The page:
Partelow, S., A. Schlüter, D. Armitage, M. Bavinck, K. Carlisle, R. Gruby, A.-K. Hornidge, M. Le Tissier, J. Pittman, A. M. Song, L. P. Sousa, N. Văidianu, and K. Van Assche. 2020. Environmental governance theories: a review and application to coastal systems. Ecology and Society 25(4):19. https://doi.org/10.5751/ES-12067-250419
This paper reflects on the evolution of place-based governance from a long-term (15 year) study of rural development initiatives undertaken in a region of Poland as part of its accession to the European Union. It decomposes the recursive process of institutional learning arising from initiatives for heritage preservation and rural economic development. In the analysis, a typology of unavoidable development dilemmas is elaborated that must be explicitly managed in order to allow place-based governance to effectively harness the cultural value, social context, and developmental needs of certain locales or landscapes. Although creating and sustaining local value remain contingent on broader realities of governance, proactive management of these dilemmas can help prevent many of the usual contestations around goals and identity from becoming intractable in later periods. The proposed approach to enabling place-based governance emphasizes conflict recognition and engagement as important complements to more common prescriptive models of governance.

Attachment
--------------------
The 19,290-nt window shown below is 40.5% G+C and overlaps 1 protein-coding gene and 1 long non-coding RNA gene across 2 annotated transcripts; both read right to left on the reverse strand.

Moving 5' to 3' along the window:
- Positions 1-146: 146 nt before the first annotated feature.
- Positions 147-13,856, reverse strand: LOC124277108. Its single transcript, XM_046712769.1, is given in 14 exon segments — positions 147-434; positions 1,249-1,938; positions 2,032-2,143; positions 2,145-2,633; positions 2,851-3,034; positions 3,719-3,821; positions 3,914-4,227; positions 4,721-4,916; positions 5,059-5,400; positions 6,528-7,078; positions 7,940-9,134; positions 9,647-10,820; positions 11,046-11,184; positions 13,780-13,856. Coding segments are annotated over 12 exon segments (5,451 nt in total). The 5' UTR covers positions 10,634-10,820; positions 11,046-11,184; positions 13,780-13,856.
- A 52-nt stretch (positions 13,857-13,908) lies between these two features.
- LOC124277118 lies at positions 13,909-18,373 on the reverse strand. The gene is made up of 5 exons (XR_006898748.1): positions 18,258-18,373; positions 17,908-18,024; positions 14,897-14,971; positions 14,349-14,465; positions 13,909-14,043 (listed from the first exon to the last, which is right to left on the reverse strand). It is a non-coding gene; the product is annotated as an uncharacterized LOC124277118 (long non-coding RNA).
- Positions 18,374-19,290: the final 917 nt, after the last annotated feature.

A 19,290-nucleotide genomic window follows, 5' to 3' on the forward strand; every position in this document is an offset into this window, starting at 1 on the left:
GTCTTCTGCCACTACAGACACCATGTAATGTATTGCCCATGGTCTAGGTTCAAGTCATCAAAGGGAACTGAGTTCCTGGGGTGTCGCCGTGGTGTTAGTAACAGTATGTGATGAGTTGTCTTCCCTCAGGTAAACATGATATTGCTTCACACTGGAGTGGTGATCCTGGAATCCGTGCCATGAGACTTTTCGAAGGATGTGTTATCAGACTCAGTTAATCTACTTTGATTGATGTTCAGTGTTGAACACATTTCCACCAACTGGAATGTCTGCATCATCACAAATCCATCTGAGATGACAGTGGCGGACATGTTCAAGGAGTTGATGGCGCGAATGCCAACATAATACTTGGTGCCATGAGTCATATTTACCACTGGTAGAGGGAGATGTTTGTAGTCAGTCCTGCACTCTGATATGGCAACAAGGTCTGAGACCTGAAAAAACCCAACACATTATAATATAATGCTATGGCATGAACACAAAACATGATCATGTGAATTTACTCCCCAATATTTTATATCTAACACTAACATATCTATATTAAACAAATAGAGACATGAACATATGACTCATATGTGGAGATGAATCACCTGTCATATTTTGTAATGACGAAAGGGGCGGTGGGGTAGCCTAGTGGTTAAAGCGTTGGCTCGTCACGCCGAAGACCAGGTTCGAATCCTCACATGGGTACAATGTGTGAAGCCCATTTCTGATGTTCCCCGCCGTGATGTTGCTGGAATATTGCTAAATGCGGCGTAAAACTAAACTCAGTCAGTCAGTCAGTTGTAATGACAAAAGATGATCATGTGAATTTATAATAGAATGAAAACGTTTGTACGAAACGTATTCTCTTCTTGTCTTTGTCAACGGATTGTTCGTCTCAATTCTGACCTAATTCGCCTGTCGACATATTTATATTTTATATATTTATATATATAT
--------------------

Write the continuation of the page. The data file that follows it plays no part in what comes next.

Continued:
Indigenous peoples such as the Batwa in Uganda are predominantly seen as marginalised groups, leaving little room for foregrounding their power, influence and involvement in tourism and development. Inspired by Foucauldian discourse theory and Actor-Network Theory [ANT], we use the concept of relational agency to analyse how the Batwa contribute to conservation and tourism development, and deepen our understanding of agency in the context of the Batwa at the Bwindi Impenetrable National Park (Uganda). Based on this conceptualisation we analysed the dominant (academic and non-academic) discourses on the Batwa in the light of in-depth ethnographic research to seek for alternative Batwa realities. Whereas scientific, NGO and governmental literature predominantly reduced the Batwa to marginalised, poor and oppressed victims of development, our ethnographic research observed the Batwa as a vibrant community that deploys expertise on forest ecology, tourism entrepreneurship, organisational capacity and political activism. With such insights we discuss the consequences of agency reduction and the ways to take the Batwa’s situational agency into account. Highlighting the multiple realities of Batwa-ness provide a starting point of relating with the Batwa in ways that acknowledge them as agential, rather than only marginalised.